Planned Palestinian City in West Bank Faces Hurdles
RENEE MONTAGNE, host:
This is MORNING EDITION from NPR News. I'm Renee Montagne.
ROBERT SMITH, host:
And I'm Robert Smith. Steve Inskeep is on assignment in Pakistan. He'll talk to us in a few minutes from a site of a mega-housing project along the shore of the Arabian Sea.
But first we take a look at one man's dream of urban development. A Palestinian wants to build a whole new town in the West Bank. But the state-of-the-art utopia is facing real world problems, like objections from the Israeli military. NPR's Eric Westervelt reports.
Mr. BASHAR AL-MASIRI(ph) (Developer): And most of the town will have this beautiful scenery.
WESTERVELT: There's only an hour of sunlight left for Palestinian developer Bashar al-Masiri to show off his majestic hillside valley where he hopes to build the town of Rawabi, or the hills, in Arabic. What he calls a Palestinian first for the West Bank.
Mr. AL-MASIRI: This is the first new town since probably the Romans. This is the first planned community that I can think of in hundreds, if not thousands, of years.
WESTERVELT: Masiri, a 47-year-old Ramallah businessman sticks close to his two guests from Qatar as the three men traipse around the scrub brush nine miles north of Ramallah. After all, the executives from the gas-rich emirate, nattily dressed in Italian suits and dark sunglasses, are investing more than $230 million in the new city - a sprawling complex, that when complete, will be home to some 40,000 Palestinians as well as new shops, restaurants and office buildings.
Mr. AL-MASIRI: This is a new phenomenon for Palestine. It's not a new phenomenon for the world or even the region, but for Palestine definitely it's a new phenomenon.
WESTERVELT: Masiri doesn't sugarcoat his pitch. His guests, he says, know full well the hurdles they face in building a new town in a territory under Israeli military occupation.
Mr. AL-MASIRI: Is it risky? It's a hell of a risky project. But it's worthwhile and it's our duty to - as Palestinians - to try to bring our economy up from the disaster it's in.
WESTERVELT: That disaster includes the per capita gross domestic product in the Palestinian territories that's declined 40 percent since 2000, the start of the second Palestinian uprising. The World Bank predicts flat growth in the West Bank, into next year, citing on-the-ground impediments to commerce, including the more than 600 Israeli military checkpoints, road blocks and other barriers to movement in the territory.
Mr. AL-MASIRI: We worry about the checkpoints, but the checkpoints are also in Ramallah and in Nablus. Life does not stop at the end of the day. We have to try to make our life better, even under the difficult conditions of the occupation. We cannot give in to the occupation.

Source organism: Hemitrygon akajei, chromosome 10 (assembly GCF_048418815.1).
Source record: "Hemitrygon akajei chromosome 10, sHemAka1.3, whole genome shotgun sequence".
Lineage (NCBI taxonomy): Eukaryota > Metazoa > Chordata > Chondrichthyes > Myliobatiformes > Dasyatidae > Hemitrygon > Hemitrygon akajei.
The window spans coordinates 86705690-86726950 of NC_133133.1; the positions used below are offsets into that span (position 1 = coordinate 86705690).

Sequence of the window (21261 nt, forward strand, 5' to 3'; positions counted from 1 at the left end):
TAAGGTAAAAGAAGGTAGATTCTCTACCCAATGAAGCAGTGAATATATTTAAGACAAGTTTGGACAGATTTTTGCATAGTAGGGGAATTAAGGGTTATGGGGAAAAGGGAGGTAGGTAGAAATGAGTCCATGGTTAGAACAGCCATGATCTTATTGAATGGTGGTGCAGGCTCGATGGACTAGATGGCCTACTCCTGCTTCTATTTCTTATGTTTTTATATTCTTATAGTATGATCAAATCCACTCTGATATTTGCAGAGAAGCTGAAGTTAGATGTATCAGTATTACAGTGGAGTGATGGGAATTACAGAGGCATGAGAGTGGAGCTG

WESTERVELT: But Masiri has yet to get final approval from Israel to build a much-needed road so Palestinians can reach the new town directly from the nearby town of Birzai(ph). The Israeli army sees the road as a security risk. This proposed access road would cut through what's known as Area C, the 60 percent of West Bank land directly controlled by Israel under terms of the 15-year-old Oslo Accord.
Mr. AL-MASIRI: I hope they will deliver, and if they don't, it will delay the project; it will hurt the project.
WESTERVELT: The Qatari real estate company backing Rawabi has invested some $50 billion in more than 90 projects from China to Cuba. So, for Qatar, a $200 million gamble in the West Bank is relatively small potatoes. But it's big for the West Bank where housing shortage has driven up prices. The new town aims to lure middle income Palestinians.
New apartments in Rawabi will sell for between $40,000 and 80,000. Tony Blair, the envoy for the quartet of Mideast peacemakers, met recently with the investors and pledged to direct international donors to the project, calling it a model. So, is Rawabi really a viable investment for Qatar or mere political symbolism?
Ghanim Bin Saad al Saad is the CEO of Qatari Diar, the real estate investment arm of the emirate.
Mr. BIN SAAD AL-SAAD (CEO, Qatari Diar): We support our brothers in Palestine. We start now in housing but we continue in health care, education, many projects in the future.
WESTERVELT: So, is it more symbolic than an actual investment per se?
Mr. AL-SAAD: Absolute, yes.
Mr. AL-SAAD: Yes.
Mr. MUSTAFA BARGHUTHI (Independent Member, Palestinian Parliament): There cannot be real economic development unless the political restrictions and military restrictions by the Israeli army is removed.
WESTERVELT: Mustafa Barghuthi, independent member of the Palestinian parliament, says he welcomes West Bank investments, but he says projects like Rawabi could end up only reinforcing Israeli military restrictions on real economic growth in the territory.
Mr. BARGHUTHI: This is an area that has been occupied by Israel since 41 years. With so many restrictions on movement, the whole system has been destroyed. And this abnormal situation will be further (unintelligible) if some little growth happens in one little area but the rest of the country does not benefit from it.
WESTERVELT: The Palestinian developers, with backing from Qatar, hope to break ground on the Rawabi project in September, with or without Israeli permission for that key access road. As the Palestinian CEO Bashar al-Masiri put it, I'm not building this city for peace time, I'm building this for today, even with the obstacles of today.
Eric Westervelt, NPR News, Birzai in the West Bank.
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